Excavation takes a month or more on average, depending on the nature of the rock beneath. Construction of the well lining and installation of the pump takes 12 days maximum. The well will be lined with a concrete wall including perforations so that once it rains, water will filter in from the sand dam.

This new hand-dug well will bring more water to families still having to walk long distances to fetch water.

Project Updates


12/21/2017: Muselele Community Hand-Dug Well Complete

Muselele Community, Kenya now has a new source of water thanks to your donation. A new hand-dug well has been constructed adjacent to a sand dam on a local river. The dam will build up sand to raise the water table and naturally filter water. Community members have also attended hygiene and sanitation training, and plan to share what they learned with their families and neighbors. You made it happen, now help keep the water flowing! Join our team of monthly donors and help us maintain this hand-dug well and many other projects.

The report below from our partner gives the latest details of the project. We also just updated the project page with new pictures, so make sure to check them out!

Project Result: Important Reminder

We’ve been working with this group since 2015, when we met for three days of hygiene and sanitation training. Since the beginning, our goals have been to show the relationship between sanitation and health, encourage community members to take care of their water source, motivate them to build sanitation facilities like latrines, and improve hygiene behaviors. The community left their first sessions with a concrete action plan in hand, aimed at developing healthy habits and adopting new sanitation facilities like dish racks, hand-washing stations and latrines.

Recently, a hygiene and sanitation review was held outside of a group member’s homestead after the schedule was agreed on by our staff and participants. The sessions were well-attended with most members present, all of who listened intently and asked questions for clarification. In fact, training even attracted neighbors who aren’t members of the self-help group.

Everyone was eager to learn, and at the end of training they promised to continue adopting healthy habits and maintaining sanitation facilities. 53-year-old Grace Asuman is a mother who sacrificed her time to be there for the review. She said, “From the last training that we had, I learnt a lot of new things that I did not know. Today, what we have learnt is a reminder, and it will be of great importance to our lives. For instance, we did not take seriously the importance of having a rubbish pit, utensil rack and a latrine lid. And that water treatment is one of major ways of blocking transmission of waterborne diseases. We have learned different methods of water treatment that one can use in case he/she is not comfortable with one. I now well understand why I should have a latrine at my home and how to keep it clean. Today, I have gained more knowledge from the sessions. I have learned how to make soap, and from that, I will be able to generate income after selling it.”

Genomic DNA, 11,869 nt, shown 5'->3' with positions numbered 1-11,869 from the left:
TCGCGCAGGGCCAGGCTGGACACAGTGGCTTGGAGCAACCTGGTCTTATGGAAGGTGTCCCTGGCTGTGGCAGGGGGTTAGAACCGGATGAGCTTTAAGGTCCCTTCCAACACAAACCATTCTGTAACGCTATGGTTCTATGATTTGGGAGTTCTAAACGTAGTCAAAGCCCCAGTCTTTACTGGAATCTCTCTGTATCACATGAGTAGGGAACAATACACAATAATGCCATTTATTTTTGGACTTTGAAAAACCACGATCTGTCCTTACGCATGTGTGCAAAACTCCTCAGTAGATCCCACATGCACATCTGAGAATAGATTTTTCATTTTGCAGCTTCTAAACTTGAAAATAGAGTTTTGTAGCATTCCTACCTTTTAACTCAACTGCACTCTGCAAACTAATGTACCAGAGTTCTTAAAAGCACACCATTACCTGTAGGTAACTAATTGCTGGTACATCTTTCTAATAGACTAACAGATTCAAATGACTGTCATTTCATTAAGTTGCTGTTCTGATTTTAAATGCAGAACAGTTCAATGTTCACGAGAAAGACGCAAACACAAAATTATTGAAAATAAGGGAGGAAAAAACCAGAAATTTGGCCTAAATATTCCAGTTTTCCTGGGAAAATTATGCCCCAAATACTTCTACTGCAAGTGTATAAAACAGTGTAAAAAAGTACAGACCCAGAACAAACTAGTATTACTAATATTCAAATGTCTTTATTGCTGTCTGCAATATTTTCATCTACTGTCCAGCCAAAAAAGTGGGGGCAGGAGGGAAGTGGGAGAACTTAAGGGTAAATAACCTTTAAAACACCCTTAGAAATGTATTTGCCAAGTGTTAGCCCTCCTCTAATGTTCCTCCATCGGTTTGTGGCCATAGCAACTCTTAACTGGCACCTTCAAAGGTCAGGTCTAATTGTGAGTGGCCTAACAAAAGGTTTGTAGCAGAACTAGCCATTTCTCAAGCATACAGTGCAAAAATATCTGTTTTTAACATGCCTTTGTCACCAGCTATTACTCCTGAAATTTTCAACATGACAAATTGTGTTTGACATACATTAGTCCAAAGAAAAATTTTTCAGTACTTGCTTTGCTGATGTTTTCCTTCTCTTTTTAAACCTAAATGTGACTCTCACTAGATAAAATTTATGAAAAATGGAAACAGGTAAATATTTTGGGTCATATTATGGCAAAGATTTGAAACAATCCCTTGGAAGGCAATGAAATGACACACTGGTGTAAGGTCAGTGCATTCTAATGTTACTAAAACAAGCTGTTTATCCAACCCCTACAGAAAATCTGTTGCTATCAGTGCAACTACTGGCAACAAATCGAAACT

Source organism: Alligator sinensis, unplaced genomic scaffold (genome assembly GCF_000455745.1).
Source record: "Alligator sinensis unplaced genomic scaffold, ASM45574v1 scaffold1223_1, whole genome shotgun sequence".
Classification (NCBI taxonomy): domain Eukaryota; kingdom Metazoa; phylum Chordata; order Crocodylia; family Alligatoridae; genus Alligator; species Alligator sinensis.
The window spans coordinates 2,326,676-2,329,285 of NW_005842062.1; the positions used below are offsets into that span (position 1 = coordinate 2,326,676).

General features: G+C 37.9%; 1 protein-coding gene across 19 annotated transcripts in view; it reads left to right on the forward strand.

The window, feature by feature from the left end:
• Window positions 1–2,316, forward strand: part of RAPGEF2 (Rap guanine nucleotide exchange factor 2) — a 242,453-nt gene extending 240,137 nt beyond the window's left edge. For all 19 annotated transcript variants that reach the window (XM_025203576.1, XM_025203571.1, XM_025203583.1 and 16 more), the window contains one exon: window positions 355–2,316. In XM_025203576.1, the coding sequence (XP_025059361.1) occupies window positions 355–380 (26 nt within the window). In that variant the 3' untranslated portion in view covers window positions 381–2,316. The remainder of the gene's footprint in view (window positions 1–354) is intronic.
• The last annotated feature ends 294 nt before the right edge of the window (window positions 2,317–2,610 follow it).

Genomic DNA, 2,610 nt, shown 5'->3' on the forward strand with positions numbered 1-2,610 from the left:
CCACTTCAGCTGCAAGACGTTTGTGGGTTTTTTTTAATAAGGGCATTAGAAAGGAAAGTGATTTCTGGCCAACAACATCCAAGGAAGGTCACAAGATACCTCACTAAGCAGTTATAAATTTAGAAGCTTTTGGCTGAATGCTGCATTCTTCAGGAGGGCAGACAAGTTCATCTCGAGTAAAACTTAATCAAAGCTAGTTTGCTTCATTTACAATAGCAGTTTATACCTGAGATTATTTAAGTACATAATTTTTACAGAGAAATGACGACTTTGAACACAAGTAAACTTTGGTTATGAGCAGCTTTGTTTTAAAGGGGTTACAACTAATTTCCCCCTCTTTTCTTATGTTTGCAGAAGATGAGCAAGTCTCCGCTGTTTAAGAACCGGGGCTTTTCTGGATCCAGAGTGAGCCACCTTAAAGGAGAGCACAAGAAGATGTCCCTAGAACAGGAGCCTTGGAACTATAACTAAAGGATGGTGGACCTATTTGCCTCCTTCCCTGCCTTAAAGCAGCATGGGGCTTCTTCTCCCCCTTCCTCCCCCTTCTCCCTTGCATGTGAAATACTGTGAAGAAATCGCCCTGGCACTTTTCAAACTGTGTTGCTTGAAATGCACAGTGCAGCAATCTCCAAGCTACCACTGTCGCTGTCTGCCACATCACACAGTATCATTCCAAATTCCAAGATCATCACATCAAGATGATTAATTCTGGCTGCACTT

Grace Asuman

Project Result: Hand-Dug Well

We delivered the experts and materials, but the community helped get an extraordinary amount of work done. They collected local materials to supplement the project, including sand and water. When it was time to dig, they were there to excavate the well.

A hole seven feet in diameter is excavated up to a recommended depth of 25 feet. (Most hand-dug wells don’t reach that depth due to the existence of hard rocks between 10-18 ft.). The diameter then shrinks to five feet when construction of the hand-dug well lining is completed. This lining is made of brick and mortar with perforations to allow for water to seep through.

Once the construction of the lining reaches ground level, a precast concrete slab is laid on top and joined to the wall using mortar. Four bolts for the hand-pump are fixed on the slab during casting. The mechanics arrive to install the pump as community members watch, learning how to manage and maintain the pump for themselves. The well is then given a few days after installing the pump, allowing the joints to completely dry. After it rains, communities are advised to pump out the first water that seeps into the well because it often has a foul smell and a bad taste. After pumping that for a while, the water becomes clean and clear.

This hand-dug well was built simultaneously with its adjacent sand dam (to see the sand dam, click here). The sand dam will collect sand that stores and filters huge amounts of water, water that will then be accessed through the pump. The well platform appears to be raised above the ground in anticipation of the sand that will build up around it during the next few years’ rainy seasons.

Mrs. Asuman said, “As witnessed from the first two shallow wells that we have, we are sure the water quality will really improve because the wells are all protected. Waterborne diseases are not as common as they used to be in the past. They have been tremendously reduced. This is because of access to clean drinking water!”


The Water Project : 8-kenya4789-clean-water


11/03/2017: Muselele Community Hand-Dug Well Underway

Muselele Community in Kenya will soon have a clean source of water, thanks to your generous donation. A new well is being constructed adjacent to a new sand dam, and the community will attend training on important sanitation and hygiene practices. Together, these resources will go a long way in stopping the spread of disease in the area! We just posted a report including community details, maps, and pictures. We will keep you posted as the work continues!


The Water Project : 7-kenya4769-annah-muia


Project Photos


Project Type

Dug Well and Hand Pump

Hand-dug wells are best suited for clay, sand, gravel and mixed soil ground formations. A large diameter well is dug by hand, and then lined with either bricks or concrete to prevent contamination and collapse of the well. Once a water table is hit, the well is capped and a hand-pump is installed – creating a complete and enclosed water system.



Contributors

Project Sponsor - The Lifeplus Foundation